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Buffett Takes On Solar

Most of the time, solar energy and solar power are surrounded by competing interests, and competing sources of investment.

As a result, many believe the government, be it state or federal, bears some responsibility in easing the financial burden of building or installing solar panels. On the other hand, many believe government has no place in funding solar projects unless it is on federal property.

This dichotomy in beliefs exists both at the watercooler in the office, and also on Capitol Hill.

Bypassing the differences in ideology, Warren Buffet is privately funding the world’s largest photovoltaic solar project.

Obviously Warren Buffet has the incredible wealth to do what a plethora of others cannot, but that should not detract from the message or the result of constructing the world’s largest solar power project. Warren Buffet’s MidAmerican Energy Holdings Co. agreed to spend as much as $2.5 billion to build two solar projects in California.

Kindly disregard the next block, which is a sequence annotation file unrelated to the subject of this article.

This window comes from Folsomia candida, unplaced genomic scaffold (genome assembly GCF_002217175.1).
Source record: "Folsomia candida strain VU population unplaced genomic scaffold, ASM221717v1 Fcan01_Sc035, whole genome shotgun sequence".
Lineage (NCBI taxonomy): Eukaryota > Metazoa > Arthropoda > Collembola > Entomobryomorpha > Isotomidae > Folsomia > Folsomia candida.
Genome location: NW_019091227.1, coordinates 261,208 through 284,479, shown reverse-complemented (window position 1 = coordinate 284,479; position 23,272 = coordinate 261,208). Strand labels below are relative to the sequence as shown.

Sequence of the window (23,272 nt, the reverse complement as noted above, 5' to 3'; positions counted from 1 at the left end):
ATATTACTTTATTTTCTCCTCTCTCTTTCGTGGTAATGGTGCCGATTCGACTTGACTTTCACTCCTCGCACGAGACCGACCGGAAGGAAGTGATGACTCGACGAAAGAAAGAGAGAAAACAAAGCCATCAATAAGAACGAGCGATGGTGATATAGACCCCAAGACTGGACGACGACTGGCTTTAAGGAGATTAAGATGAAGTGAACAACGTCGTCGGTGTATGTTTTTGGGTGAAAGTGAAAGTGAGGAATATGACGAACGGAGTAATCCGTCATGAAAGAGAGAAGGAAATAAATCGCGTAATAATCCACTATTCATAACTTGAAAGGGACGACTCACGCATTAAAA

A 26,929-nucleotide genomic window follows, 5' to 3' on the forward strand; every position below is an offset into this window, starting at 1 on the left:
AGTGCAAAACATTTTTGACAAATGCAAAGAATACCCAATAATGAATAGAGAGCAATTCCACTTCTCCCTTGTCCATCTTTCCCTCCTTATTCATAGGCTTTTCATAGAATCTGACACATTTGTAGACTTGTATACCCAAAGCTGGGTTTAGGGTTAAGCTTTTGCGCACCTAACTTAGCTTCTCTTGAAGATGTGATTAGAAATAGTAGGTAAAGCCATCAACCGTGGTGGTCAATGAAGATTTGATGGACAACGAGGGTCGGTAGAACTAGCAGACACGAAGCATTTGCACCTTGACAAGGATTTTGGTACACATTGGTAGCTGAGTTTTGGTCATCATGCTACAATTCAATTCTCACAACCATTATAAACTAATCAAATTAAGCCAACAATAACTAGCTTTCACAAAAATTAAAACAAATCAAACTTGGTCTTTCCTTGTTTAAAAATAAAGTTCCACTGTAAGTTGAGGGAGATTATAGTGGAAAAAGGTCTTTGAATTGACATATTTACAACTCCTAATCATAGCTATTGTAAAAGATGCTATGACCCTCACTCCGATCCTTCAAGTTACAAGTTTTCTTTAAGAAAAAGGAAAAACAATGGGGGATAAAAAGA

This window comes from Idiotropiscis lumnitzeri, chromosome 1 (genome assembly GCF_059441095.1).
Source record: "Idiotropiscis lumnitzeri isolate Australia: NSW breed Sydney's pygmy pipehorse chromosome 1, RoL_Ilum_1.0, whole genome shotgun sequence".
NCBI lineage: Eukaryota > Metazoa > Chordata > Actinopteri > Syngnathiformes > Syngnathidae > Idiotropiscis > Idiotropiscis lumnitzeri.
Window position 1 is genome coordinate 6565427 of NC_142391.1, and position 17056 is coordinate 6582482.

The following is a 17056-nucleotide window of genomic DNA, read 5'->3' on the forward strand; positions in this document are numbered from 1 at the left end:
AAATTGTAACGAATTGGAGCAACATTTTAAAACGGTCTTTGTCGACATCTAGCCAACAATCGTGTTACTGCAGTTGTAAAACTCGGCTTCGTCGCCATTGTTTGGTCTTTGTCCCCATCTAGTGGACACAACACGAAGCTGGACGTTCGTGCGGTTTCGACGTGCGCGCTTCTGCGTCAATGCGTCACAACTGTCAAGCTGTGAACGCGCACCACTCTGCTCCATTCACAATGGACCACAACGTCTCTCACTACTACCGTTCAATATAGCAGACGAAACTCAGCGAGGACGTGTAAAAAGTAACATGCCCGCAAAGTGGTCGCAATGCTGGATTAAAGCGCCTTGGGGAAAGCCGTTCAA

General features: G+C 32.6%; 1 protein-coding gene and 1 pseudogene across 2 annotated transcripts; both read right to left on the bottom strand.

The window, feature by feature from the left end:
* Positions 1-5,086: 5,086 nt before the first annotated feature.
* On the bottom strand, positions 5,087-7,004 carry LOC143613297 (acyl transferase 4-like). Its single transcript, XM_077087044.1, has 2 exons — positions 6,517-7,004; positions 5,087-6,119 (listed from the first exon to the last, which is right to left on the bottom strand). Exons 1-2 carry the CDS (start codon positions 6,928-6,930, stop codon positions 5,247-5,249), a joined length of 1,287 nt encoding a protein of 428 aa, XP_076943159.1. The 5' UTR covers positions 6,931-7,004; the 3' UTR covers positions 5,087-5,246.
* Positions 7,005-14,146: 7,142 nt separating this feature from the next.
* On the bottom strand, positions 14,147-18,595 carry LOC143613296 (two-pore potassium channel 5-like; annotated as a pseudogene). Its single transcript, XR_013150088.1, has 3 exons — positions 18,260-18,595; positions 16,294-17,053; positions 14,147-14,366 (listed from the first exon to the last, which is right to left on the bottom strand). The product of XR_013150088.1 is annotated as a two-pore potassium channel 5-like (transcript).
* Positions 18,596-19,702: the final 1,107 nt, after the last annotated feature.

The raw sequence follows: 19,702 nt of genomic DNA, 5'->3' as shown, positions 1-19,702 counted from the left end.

MidAmerican acquired the 579-megawatt Antelope Valley projects in Kern and Los Angelese counties from SunPower Corporation, according
to a statement issued on January 2nd. MidAmerican will pay SunPower $2 billion to $2.5 billion for the projects and a three-year contract to build them.

Buffet has been increasing investment in wind and solar farms in the past couple of years, and formed a MidAmerican unit to support the projects it has acquired. Notably, the company acquired the 550-megawatt Topaz solar farm in California for $2.4 billion. Chief Financial Officer Patrick Goodman said in November the company favors investment in renewable energy despite high utility costs.

Ultimately, the investments that Warren Buffet and his company are making in renewable energy signal both that there is a place for privately funded renewable energy projects, and from a business perspective, it is possible to make a sizable profit from renewable energy despite varying utility costs.

The federal government could ease the burden of high utility costs for installers and consumers for their renewable energy systems, but it is entirely possible for private ventures to succeed.

Also, one does not need to be one of the wealthiest people in the world to find success in renewable energy.

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